The disservice he does to Socialist propaganda is well illustrated by a statement made by him in debate with the Hon. Oliver Stanley, M.P. In this debate, reported in the Daily Herald on 27th February, 1930, Mr. Maxton made the assertion that “the manual workers produced the real wealth, and it was produced in no other way.”

Although his attention was drawn to this in a letter which the Herald published a few days later, Mr. Maxton did not question the accuracy of the report.

His statement was seized upon by the daily press and use was made of it to ridicule Marx. The Daily Express in particular published a letter from a correspondent denouncing Mr. Maxton’s statement as an “absurd Marxian doctrine” (the Daily Express, 5th March). A letter to the Daily Express pointing out that Marx quite clearly rejects the view attributed to him was not published, but a day or two later the Daily Express inserted another letter repeating the untruth.

Marx deals with the question in Capital, Vol.I., Chapter IV., section 3 (“Purchase and Sale of Labour Power “). He wrote:—

      I use the term labour power or capacity for labour to denote the aggregate of those bodily and mental capabilities existing in a human being, which he exercises whenever he produces a use-value of any kind. (Capital: Allen & Unwin Edition, page 154.)

It is a pity that Mr. Maxton cannot give his errors some other label.

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Is Parliament Too Slow?

It is often urged that Parliament as a machine is too unwieldy and slow. This criticism is usually based upon the disappointing results of legislation when judged from the standpoint of some or other group of electors. The critics forget that the failure of those who control the parliamentary machine to do something for the workers is not evidence of defective machinery, but of lack of intention. Even if the machine is at present defective, those who control it can always alter it if the electors want it altered.

General Seeley has, however, recently disclosed how speedy Parliament can be when those who control it really want it to be speedy.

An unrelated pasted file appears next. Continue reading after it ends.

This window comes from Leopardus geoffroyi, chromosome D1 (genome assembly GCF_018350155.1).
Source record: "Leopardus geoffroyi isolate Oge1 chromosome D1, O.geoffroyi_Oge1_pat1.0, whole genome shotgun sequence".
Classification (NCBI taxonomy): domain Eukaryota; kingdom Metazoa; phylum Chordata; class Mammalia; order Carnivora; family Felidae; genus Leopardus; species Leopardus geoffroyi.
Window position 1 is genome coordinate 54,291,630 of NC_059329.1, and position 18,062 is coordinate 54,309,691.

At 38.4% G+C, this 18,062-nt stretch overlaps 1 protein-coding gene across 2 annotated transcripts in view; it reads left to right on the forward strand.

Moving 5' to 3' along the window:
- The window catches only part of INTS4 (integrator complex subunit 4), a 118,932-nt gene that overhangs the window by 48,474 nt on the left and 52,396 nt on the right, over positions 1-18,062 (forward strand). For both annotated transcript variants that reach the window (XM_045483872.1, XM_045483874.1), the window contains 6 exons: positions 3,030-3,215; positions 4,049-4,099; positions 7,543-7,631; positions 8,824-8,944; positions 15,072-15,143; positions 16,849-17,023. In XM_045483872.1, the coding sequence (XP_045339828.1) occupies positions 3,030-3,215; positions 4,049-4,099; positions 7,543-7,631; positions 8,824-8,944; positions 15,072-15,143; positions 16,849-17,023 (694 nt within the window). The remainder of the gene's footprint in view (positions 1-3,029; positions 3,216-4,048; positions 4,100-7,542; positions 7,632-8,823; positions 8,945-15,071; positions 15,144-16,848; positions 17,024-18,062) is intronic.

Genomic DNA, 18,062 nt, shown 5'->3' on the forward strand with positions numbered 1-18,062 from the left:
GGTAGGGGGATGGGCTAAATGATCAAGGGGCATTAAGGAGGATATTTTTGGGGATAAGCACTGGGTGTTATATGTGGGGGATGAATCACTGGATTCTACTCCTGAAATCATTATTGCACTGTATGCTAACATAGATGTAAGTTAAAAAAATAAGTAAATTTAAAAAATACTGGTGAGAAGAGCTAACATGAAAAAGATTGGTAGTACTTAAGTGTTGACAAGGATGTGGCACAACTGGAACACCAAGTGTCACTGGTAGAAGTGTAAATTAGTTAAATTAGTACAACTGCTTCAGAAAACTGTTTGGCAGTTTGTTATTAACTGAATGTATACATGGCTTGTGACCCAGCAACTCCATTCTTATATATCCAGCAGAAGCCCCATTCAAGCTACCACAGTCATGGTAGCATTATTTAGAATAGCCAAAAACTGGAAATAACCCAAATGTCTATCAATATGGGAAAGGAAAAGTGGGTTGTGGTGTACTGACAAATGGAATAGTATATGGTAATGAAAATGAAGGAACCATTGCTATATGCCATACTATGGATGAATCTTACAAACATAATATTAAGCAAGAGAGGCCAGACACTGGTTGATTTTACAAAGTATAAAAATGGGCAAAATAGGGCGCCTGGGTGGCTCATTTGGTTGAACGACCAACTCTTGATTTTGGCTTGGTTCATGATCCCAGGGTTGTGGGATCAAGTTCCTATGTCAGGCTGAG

General Seeley was Secretary of State for War in 1912, and in view of the anticipated war with Germany, Sir John French and Sir Henry Wilson wanted an increase in the Secret Service Fund and the passing of a more stringent Official Secrets’ Act. They wanted the Bill passed through all its stages in one sitting. The Speaker of the House of Commons (Mr. Lowther) and the Clerk of the House said it was “contrary to every Parliamentary precedent and to every principle of sound government.” Nevertheless, it was done and the Bill was introduced, put through its second reading and its Committee stage, and given the Royal assent, all within 24 hours (having previously passed the Lords). Two or three M.P.’s, who tried to speak on the Bill were pulled down by their coat tails.

General Seeley’s disclosures are made in his book of reminiscences, “Adventure” (Published by Heinemann’s, 21/-).

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Bombs Are Cheap.

The Labour Party and the Air Force.
A debate took place in the House of Lords on April 9th on the use, of the Air Force for “police” work in the outlying parts of the Empire.

“Police” work is a polite way of describing the forcible suppression of native races who resent British rule.